Gulf policymakers should make retirement-savings schemes mandatory for its temporary migrants. This will not only financially enable some of them to envision a future in the Gulf beyond retirement but also benefit the Gulf states, which aim to attract consumers and investors. Furthermore, more origin countries should offer social protections, such as pension rights, for their ageing overseas workers in the Gulf.

    Retirement as a Source of Ambivalence for “Permanently Temporary” Migrants

    A significant number of migrants to the United Arab Emirates (UAE) spend most of their adult lives working there on renewable temporary work contracts. Migrants who are eligible for family unification establish multigenerational existences there, where they are surrounded by their children and grandchildren. Yet reaching the age of 65 engenders ambivalent feelings about the future. That ambivalence is integrally related to a lack of citizenship and social security for migrants in the UAE. These structural constraints bring forth questions about residential arrangements and economic subsistence for retired migrants. From an emotional point of view, retirement also reveals concerns about family unity in the UAE. While retired migrants can prolong residencies in the UAE, for families who do not have substantial resources or the necessary networks to remain, returning to their countries of origin appears the only viable option.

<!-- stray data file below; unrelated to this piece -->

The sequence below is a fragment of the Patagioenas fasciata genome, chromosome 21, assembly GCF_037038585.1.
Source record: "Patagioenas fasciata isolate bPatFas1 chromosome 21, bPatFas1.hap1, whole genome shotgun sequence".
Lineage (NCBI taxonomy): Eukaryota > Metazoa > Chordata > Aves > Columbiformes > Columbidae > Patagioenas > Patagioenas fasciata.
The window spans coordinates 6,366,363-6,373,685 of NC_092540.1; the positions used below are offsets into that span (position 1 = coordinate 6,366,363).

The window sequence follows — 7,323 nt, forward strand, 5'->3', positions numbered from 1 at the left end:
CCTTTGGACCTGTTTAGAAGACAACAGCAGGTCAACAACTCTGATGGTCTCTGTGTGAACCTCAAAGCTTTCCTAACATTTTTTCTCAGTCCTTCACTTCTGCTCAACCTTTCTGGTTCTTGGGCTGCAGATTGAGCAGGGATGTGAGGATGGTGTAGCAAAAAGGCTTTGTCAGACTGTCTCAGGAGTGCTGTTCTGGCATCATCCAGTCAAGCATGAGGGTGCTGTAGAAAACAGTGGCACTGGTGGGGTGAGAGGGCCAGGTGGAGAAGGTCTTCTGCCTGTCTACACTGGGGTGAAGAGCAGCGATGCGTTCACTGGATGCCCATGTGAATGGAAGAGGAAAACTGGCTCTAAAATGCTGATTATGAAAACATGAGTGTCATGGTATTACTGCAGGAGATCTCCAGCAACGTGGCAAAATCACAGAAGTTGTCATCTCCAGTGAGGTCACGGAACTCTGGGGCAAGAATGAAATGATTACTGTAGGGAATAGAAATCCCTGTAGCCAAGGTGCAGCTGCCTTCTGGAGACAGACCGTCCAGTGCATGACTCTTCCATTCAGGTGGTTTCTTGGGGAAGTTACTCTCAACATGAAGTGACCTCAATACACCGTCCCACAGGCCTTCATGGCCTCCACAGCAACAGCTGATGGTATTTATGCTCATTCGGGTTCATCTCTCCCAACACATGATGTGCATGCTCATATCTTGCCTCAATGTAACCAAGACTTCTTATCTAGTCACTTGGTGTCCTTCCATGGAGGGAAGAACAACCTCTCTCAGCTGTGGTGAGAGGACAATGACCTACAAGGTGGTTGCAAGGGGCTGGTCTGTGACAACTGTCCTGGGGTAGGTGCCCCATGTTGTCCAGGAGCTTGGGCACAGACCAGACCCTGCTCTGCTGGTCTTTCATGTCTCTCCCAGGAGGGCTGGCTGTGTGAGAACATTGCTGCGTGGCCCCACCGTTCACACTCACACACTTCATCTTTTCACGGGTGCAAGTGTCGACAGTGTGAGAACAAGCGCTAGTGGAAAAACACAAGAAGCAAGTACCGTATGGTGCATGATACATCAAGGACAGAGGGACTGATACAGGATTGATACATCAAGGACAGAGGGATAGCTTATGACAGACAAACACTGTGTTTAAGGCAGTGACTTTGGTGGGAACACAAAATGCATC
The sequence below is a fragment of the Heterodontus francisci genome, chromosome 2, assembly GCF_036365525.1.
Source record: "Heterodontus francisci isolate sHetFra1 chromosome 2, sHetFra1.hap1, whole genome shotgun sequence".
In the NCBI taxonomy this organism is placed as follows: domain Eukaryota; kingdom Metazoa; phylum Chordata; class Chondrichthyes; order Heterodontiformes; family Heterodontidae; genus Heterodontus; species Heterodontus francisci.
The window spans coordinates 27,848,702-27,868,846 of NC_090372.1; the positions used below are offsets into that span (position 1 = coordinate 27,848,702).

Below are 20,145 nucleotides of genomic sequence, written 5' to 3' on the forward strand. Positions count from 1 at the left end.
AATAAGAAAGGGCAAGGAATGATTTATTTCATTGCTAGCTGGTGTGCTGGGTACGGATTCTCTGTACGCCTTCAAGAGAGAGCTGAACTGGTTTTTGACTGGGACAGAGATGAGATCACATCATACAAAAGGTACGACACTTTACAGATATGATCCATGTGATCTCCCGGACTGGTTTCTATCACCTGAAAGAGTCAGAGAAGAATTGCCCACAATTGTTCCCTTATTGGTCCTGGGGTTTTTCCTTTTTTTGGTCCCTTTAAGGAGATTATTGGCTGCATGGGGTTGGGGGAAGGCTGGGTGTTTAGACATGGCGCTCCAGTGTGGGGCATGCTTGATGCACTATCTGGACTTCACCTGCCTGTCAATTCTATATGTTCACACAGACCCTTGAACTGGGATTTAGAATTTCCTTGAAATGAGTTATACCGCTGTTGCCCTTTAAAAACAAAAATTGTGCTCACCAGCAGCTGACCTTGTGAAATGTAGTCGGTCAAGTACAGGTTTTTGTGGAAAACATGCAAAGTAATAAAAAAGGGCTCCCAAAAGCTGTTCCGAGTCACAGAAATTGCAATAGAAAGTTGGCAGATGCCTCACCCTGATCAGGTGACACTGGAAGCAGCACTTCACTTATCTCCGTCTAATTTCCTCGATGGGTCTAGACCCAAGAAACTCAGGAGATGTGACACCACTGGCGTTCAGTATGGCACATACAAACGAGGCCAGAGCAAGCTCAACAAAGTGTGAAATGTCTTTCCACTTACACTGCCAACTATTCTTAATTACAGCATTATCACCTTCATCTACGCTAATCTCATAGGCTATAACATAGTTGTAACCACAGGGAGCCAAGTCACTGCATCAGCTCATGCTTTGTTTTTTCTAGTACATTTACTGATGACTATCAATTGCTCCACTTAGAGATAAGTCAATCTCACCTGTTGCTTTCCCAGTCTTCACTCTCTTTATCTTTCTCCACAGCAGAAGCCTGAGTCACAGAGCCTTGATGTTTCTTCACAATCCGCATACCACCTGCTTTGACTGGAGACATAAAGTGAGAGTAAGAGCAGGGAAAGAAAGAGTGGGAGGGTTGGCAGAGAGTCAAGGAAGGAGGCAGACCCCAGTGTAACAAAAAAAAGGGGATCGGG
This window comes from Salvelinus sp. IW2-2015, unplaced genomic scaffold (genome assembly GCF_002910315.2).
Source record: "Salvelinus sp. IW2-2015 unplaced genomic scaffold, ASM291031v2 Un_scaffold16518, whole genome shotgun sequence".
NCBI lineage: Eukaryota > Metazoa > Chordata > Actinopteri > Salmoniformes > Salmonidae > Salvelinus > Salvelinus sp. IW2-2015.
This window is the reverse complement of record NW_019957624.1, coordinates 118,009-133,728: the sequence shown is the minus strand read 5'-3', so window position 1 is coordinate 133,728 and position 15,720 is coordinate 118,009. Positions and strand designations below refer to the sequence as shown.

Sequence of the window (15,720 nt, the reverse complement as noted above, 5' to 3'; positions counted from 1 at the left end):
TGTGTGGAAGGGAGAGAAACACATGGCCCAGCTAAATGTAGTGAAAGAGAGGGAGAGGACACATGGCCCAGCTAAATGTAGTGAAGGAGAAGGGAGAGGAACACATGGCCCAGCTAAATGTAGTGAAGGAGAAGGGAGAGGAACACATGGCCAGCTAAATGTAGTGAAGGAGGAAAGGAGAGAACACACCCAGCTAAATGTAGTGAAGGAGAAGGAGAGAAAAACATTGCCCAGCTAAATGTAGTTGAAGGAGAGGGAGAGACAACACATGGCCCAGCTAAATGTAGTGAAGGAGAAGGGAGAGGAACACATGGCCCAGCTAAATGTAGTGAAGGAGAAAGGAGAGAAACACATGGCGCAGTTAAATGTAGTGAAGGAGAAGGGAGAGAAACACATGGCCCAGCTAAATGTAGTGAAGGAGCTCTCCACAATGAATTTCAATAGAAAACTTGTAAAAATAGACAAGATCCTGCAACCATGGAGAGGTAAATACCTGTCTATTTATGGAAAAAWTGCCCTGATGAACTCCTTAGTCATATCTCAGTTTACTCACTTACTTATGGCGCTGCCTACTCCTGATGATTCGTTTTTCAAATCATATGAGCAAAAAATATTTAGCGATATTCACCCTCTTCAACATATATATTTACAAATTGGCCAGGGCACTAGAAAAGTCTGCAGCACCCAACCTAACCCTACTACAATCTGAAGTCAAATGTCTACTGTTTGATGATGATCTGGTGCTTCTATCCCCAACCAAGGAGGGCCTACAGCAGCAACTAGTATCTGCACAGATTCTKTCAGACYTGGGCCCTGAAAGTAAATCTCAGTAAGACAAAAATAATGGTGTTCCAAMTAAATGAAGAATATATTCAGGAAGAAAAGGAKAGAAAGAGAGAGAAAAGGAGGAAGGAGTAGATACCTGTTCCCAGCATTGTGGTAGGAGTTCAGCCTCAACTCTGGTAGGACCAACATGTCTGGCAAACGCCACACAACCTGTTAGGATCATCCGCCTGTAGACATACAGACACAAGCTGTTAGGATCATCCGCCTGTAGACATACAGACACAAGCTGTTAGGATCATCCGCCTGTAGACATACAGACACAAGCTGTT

We know very little about the experiences of older migrants in the UAE and other Gulf states. This lacuna is significant considering the fact that the Gulf states employ the highest proportion of migrant workers in the world, and migrants over the age of 65 constitute a significant percentage of these rapidly ageing populations (Fargues 2011: 297). Their experiences require close attention because the Gulf states, with their restrictive immigration policies, are key sites for understanding global inequalities premised on citizenship and social security, which have direct implications on the well-being of ageing migrant populations. Although in recent years the UAE has introduced longer-term visas, including for retired people, these schemes typically target high-net-worth individuals. Thus, despite being regarded as signs of a more inclusive migration regime, these visas will likely reinforce inequalities by excluding the majority of migrants, who remain ineligible for these schemes.